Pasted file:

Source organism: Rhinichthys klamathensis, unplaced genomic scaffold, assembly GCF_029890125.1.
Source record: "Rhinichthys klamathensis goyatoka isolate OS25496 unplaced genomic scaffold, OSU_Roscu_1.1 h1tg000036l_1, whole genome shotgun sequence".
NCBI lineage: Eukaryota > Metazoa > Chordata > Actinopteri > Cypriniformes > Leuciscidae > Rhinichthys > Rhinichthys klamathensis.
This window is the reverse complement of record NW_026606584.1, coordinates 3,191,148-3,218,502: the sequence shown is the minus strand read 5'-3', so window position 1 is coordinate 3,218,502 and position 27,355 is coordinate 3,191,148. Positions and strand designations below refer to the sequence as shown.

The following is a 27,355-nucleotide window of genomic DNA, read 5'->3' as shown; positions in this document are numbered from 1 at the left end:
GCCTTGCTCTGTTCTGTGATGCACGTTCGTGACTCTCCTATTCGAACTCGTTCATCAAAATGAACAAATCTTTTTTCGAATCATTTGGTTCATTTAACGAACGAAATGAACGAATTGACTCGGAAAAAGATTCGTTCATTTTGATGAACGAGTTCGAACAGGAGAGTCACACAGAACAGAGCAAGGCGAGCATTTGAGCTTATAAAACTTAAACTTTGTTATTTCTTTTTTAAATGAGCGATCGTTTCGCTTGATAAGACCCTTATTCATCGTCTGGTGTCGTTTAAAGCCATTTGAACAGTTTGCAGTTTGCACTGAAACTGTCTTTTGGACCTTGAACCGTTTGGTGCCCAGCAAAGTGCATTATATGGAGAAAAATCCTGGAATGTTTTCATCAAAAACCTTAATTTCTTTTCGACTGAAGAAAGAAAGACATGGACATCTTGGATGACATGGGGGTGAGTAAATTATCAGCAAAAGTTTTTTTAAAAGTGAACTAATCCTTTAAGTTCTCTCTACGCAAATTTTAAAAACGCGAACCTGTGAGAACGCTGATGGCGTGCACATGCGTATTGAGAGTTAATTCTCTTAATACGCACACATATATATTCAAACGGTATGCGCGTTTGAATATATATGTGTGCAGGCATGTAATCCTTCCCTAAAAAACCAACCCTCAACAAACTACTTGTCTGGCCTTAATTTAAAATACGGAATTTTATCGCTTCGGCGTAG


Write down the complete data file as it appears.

Source organism: Rhinichthys klamathensis, unplaced genomic scaffold, assembly GCF_029890125.1.
Source record: "Rhinichthys klamathensis goyatoka isolate OS25496 unplaced genomic scaffold, OSU_Roscu_1.1 h1tg000036l_1, whole genome shotgun sequence".
NCBI lineage: Eukaryota > Metazoa > Chordata > Actinopteri > Cypriniformes > Leuciscidae > Rhinichthys > Rhinichthys klamathensis.
This window is the reverse complement of record NW_026606584.1, coordinates 3,191,148-3,218,502: the sequence shown is the minus strand read 5'-3', so window position 1 is coordinate 3,218,502 and position 27,355 is coordinate 3,191,148. Positions and strand designations below refer to the sequence as shown.

The following is a 27,355-nucleotide window of genomic DNA, read 5'->3' as shown; positions in this document are numbered from 1 at the left end:
GCCTTGCTCTGTTCTGTGATGCACGTTCGTGACTCTCCTATTCGAACTCGTTCATCAAAATGAACAAATCTTTTTTCGAATCATTTGGTTCATTTAACGAACGAAATGAACGAATTGACTCGGAAAAAGATTCGTTCATTTTGATGAACGAGTTCGAACAGGAGAGTCACACAGAACAGAGCAAGGCGAGCATTTGAGCTTATAAAACTTAAACTTTGTTATTTCTTTTTTAAATGAGCGATCGTTTCGCTTGATAAGACCCTTATTCATCGTCTGGTGTCGTTTAAAGCCATTTGAACAGTTTGCAGTTTGCACTGAAACTGTCTTTTGGACCTTGAACCGTTTGGTGCCCAGCAAAGTGCATTATATGGAGAAAAATCCTGGAATGTTTTCATCAAAAACCTTAATTTCTTTTCGACTGAAGAAAGAAAGACATGGACATCTTGGATGACATGGGGGTGAGTAAATTATCAGCAAAAGTTTTTTTAAAAGTGAACTAATCCTTTAAGTTCTCTCTACGCAAATTTTAAAAACGCGAACCTGTGAGAACGCTGATGGCGTGCACATGCGTATTGAGAGTTAATTCTCTTAATACGCACACATATATATTCAAACGGTATGCGCGTTTGAATATATATGTGTGCAGGCATGTAATCCTTCCCTAAAAAACCAACCCTCAACAAACTACTTGTCTGGCCTTAATTTAAAATACGGAATTTTATCGCTTCGGCGTAG